Santa Cruz Good Times

Nov 28th
Text size
  • Increase font size
  • Default font size
  • Decrease font size

The Lunar Lowdown


moonSLUG REPORT > UCSC researchers unveil new theory about the moon

Pink Floyd may have sung about the dark side of the moon, but UC Santa Cruz planetary scientists have made an important new insight into the far side of the moon.

The lunar hemisphere that is permanently turned away from Earth is dramatically different from the part facing the planet. Its crust is much thicker than the near side’s, and the terrain is more jagged and varied. UCSC professor of Earth and planetary sciences Erik Asphaug explained that the new study theorizes that the moon was at some point struck by a smaller piece of matter that created the upset in the far side’s surface.

This goes along with the “giant impact” model, which puts forth the idea that the moon was originally created by the debris of a Mars-sized object striking Earth. The smaller body that later struck the moon may have been another piece of debris from the first collision.

"Our model works well with models of the moon-forming giant impact, which predict there should be massive debris left in orbit about the Earth, besides the moon itself,” said Asphaug in an Aug. 1 press release from UCSC. “It agrees with what is known about the dynamical stability of such a system, the timing of the cooling of the moon, and the ages of lunar rocks."

Ausphaug coauthored a paper with UCSC postdoctoral researcher Martin Jutzi that will appear in the Aug. 4 issue of Nature. Jutzi said in the press release that it’s no coincidence that the far side is the part with craters, but that it has to do with balance.

"The collision could have happened anywhere on the moon," he said. "The final body is lopsided and would reorient so that one side faces Earth."

The new study challenges a theory, previously put out by UCSC colleagues Ian Garrick-Bethell and Francis Nimmo, that the surface of the moon has more to do with tidal forces than anything else. In the press release, Nimmo said he still wasn’t sure what to believe, but praised Asphaug and Jutzi’s “elegant” article. He also stressed that the absolute truth is still a mystery.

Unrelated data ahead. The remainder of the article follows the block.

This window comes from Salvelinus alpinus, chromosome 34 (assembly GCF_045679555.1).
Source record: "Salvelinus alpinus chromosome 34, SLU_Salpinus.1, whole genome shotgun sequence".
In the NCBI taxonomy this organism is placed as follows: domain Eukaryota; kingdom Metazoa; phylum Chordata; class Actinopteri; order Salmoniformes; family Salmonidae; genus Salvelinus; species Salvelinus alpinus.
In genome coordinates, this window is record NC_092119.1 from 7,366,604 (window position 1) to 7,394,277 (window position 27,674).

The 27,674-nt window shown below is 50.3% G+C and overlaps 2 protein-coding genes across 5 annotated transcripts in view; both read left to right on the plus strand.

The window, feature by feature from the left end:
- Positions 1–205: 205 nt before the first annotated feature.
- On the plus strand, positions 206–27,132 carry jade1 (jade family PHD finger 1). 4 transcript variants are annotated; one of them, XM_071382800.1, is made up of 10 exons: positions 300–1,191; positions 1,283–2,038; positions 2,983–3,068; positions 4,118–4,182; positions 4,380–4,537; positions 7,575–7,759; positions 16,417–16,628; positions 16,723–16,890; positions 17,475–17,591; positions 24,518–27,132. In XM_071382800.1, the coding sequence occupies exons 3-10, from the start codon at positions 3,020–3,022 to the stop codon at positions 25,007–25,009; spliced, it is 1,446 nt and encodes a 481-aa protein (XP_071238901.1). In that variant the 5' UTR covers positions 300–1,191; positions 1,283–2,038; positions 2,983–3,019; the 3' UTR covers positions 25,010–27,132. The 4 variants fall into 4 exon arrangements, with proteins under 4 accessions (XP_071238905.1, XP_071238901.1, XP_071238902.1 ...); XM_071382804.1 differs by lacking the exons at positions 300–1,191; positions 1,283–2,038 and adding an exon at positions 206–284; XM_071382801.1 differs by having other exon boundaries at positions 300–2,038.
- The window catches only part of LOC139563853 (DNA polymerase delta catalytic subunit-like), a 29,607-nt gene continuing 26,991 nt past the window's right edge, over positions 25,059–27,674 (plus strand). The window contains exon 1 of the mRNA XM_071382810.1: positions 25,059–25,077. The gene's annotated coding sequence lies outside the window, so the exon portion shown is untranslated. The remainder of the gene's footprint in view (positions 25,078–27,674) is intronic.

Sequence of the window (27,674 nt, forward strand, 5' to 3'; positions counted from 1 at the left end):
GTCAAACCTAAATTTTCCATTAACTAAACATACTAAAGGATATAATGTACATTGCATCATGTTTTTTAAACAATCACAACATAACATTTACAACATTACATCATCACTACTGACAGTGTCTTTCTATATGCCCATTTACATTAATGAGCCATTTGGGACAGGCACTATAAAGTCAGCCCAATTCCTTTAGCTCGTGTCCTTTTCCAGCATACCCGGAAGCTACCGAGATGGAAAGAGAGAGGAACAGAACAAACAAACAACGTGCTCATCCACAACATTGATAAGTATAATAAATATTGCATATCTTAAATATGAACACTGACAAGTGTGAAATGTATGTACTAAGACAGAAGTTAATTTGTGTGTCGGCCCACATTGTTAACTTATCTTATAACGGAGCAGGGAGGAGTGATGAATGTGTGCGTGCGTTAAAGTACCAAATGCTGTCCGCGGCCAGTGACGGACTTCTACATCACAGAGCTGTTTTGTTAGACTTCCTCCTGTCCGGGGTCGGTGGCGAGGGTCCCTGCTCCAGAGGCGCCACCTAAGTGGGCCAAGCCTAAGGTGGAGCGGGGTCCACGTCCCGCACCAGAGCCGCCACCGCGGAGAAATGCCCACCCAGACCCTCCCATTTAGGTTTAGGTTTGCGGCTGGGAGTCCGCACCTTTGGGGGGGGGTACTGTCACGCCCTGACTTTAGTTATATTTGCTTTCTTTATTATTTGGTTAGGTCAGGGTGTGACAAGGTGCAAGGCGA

"The fact that the near side of the moon looks so different to the far side has been a puzzle since the dawn of the space age, perhaps second only to the origin of the moon itself," he said. "As further spacecraft data (and, hopefully, lunar samples) are obtained, which of these two hypotheses is more nearly correct will become clear.”


Comments (0)Add Comment

Write comment
smaller | bigger


Share this on your social networks

Bookmark and Share

Share this

Bookmark and Share


Santa Cruz Gives

A look at the organizations we’re asking you to support in our new holiday giving campaign


Gratitude—For Each New Morning With its Light

The full moon of Wednesday brings light to Thanksgiving (Thursday) under the Sagittarius Sun and Mercury. Mercury in Sag offers humanity the message (Mercury) of thankfulness and joy (Jupiter). No other sign represents food, music and joy better than Sagittarius (only Pisces, when not in despair). Beginning on Thanksgiving, we can list what we’re grateful for. Then we can continue the list, creating a daily Gratitude Journal. What we are grateful for always increases in our lives. On Thanksgiving Saturn/Neptune square (challenging) is in full effect. This can manifest as traditions not being honored, disappearing, falling away. It can also create a sense of sadness, confusion, of things not working out as planned. It’s best to be as simple as possible. And to focus on gratitude instead. Gratitude is a service to others. It is scientifically and occultly a releasing agent. Releasing us from the past, allowing our future—the new culture and civilization, the new Aquarian laws and principles, the rising light of Aquarius, the Age of Friendship and Equality—to come forth. Gratitude and goodwill create the “thought-form of solution for humanity and the world’s problems.” The hierarchy lays great emphasis upon expressing gratitude. Gratitude illuminates all that is in darkness. Let us be grateful during this season together. Being, for others, the light that illuminates the darkness. A Poem by R.W. Emerson: We are grateful … “For each new morning with its light/For rest and shelter of the night/For health and food/For love and friends/For everything thy goodness sends.” (poem by R.W. Emerson). I am grateful for my family of readers.


The New Tech Nexus

Community leaders in science and technology unite to form web-based networking program


Pluck of the Irish

Mid-century immigrant tale engagingly told in ‘Brooklyn’
Sign up for Good Times weekly newsletter
Get the latest news, events

RSS Feed Burner

 Subscribe in a reader

Latest Comments


Second Street Café

Pies and tarts for all tastes—from traditional to adventurous


How are you preparing for El Niño?

Getting ready to buy some rain gear. Cory Pickering, Santa Cruz, Teaching Assistant


Fortino Winery

Cabernet and superb fruit wine from Fortino Winery


Tap Dance

West End Tap & Kitchen’s impressive menu to expand to Eastside location